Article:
I wasn't aware of that. However, when I discussed opening this account with the Santander Bereavement team, no such 'expectation' was mentioned. There is absolutely no possibility than an overdraft situation will arise.
    Originally posted by badger09
    It may be purely a technical and legal issue but an executor's account is a "trustee account" and different rules apply. . If Santander are happy then no problem. Some other banks are not and the problem is made worse by he front line staff being poorly trained.
    • SevenOfNine
    • By SevenOfNine 3rd Jul 18, 4:18 PM
    • 1,443 Posts
    • 1,467 Thanks
    SevenOfNine
    This is exactly what I have done. I opened an everyday current account with Santander, with whom I and my late sister both banked.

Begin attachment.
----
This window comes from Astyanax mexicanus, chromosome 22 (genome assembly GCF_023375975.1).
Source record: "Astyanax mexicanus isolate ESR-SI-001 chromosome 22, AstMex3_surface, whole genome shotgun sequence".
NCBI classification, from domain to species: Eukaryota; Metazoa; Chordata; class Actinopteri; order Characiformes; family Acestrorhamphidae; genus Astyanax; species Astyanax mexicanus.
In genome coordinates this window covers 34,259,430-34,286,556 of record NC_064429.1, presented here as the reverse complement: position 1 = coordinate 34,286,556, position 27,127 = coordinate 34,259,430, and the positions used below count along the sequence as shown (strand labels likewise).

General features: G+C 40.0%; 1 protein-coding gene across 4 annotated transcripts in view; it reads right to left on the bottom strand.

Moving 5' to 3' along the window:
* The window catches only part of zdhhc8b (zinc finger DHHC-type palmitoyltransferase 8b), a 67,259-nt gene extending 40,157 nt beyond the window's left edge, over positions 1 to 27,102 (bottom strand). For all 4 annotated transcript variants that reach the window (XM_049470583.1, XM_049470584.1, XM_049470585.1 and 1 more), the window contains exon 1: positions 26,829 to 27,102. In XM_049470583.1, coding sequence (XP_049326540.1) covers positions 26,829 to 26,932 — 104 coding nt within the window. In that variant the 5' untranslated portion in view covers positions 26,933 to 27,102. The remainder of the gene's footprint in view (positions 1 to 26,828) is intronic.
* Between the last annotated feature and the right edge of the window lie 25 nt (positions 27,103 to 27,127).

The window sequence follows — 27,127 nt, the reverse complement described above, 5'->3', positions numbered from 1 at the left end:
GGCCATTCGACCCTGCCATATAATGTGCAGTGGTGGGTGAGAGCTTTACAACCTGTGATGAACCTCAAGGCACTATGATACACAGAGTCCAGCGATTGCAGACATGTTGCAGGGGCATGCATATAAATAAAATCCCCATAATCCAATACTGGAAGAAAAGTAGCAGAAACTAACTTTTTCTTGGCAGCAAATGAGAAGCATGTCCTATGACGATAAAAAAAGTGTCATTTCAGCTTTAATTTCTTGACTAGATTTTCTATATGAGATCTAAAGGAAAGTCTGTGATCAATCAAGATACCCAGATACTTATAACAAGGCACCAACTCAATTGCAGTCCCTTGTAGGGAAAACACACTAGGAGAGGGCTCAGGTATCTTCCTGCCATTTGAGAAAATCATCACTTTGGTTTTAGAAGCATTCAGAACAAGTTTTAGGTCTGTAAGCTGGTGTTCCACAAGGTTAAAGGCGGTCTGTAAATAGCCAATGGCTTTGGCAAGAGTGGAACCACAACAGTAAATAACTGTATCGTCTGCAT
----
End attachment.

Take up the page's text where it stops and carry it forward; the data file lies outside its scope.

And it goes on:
I funded the account initially with 1k for immediate needs and withdrew 1k as soon as funds were available. Apart from that, everything estate related goes into or comes out of that account. So far, this has worked very well.

    My co-executor is happy for me to deal with the estate and is not a signatory to the account. I update him regularly and he can see scanned bank statements whenever he wants.

    Once Probate is granted there will be more substantial funds arriving and when I have distributed them I will close the account.
    Originally posted by badger09
    But what happens if you die when the substantial funds are in but not yet distributed? Co-executor can't get it out until your own estate is wrapped up, & would that money being in an ordinary a/c in your sole name make your own estate more complex?
    Seen it all, done it all, can't remember most of it.